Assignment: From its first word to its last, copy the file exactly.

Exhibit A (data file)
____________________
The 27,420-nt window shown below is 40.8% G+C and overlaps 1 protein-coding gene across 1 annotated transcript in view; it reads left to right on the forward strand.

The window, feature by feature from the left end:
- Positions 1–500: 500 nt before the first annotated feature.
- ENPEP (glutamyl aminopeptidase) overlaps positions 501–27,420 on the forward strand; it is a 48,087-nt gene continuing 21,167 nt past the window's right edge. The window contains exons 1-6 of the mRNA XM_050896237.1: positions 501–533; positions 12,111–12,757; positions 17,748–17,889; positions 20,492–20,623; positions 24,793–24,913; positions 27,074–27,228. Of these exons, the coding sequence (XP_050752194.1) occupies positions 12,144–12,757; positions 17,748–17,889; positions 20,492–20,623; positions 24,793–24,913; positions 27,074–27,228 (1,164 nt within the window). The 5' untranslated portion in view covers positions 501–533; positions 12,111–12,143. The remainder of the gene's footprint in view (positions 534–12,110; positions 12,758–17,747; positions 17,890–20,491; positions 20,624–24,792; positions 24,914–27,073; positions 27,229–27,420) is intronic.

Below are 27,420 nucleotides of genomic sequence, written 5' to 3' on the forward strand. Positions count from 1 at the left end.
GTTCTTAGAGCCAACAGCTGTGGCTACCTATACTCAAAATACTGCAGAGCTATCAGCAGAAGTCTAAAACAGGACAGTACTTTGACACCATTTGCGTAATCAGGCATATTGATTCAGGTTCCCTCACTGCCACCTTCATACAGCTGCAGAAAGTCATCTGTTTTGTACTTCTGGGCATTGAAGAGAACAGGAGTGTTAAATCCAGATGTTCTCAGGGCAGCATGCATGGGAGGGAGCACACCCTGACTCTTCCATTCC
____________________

The 27,420-nt window shown below is 40.8% G+C and overlaps 1 protein-coding gene across 1 annotated transcript in view; it reads left to right on the forward strand.

The window, feature by feature from the left end:
- Positions 1–500: 500 nt before the first annotated feature.
- ENPEP (glutamyl aminopeptidase) overlaps positions 501–27,420 on the forward strand; it is a 48,087-nt gene continuing 21,167 nt past the window's right edge. The window contains exons 1-6 of the mRNA XM_050896237.1: positions 501–533; positions 12,111–12,757; positions 17,748–17,889; positions 20,492–20,623; positions 24,793–24,913; positions 27,074–27,228. Of these exons, the coding sequence (XP_050752194.1) occupies positions 12,144–12,757; positions 17,748–17,889; positions 20,492–20,623; positions 24,793–24,913; positions 27,074–27,228 (1,164 nt within the window). The 5' untranslated portion in view covers positions 501–533; positions 12,111–12,143. The remainder of the gene's footprint in view (positions 534–12,110; positions 12,758–17,747; positions 17,890–20,491; positions 20,624–24,792; positions 24,914–27,073; positions 27,229–27,420) is intronic.

Below are 27,420 nucleotides of genomic sequence, written 5' to 3' on the forward strand. Positions count from 1 at the left end.
GTTCTTAGAGCCAACAGCTGTGGCTACCTATACTCAAAATACTGCAGAGCTATCAGCAGAAGTCTAAAACAGGACAGTACTTTGACACCATTTGCGTAATCAGGCATATTGATTCAGGTTCCCTCACTGCCACCTTCATACAGCTGCAGAAAGTCATCTGTTTTGTACTTCTGGGCATTGAAGAGAACAGGAGTGTTAAATCCAGATGTTCTCAGGGCAGCATGCATGGGAGGGAGCACACCCTGACTCTTCCATTCC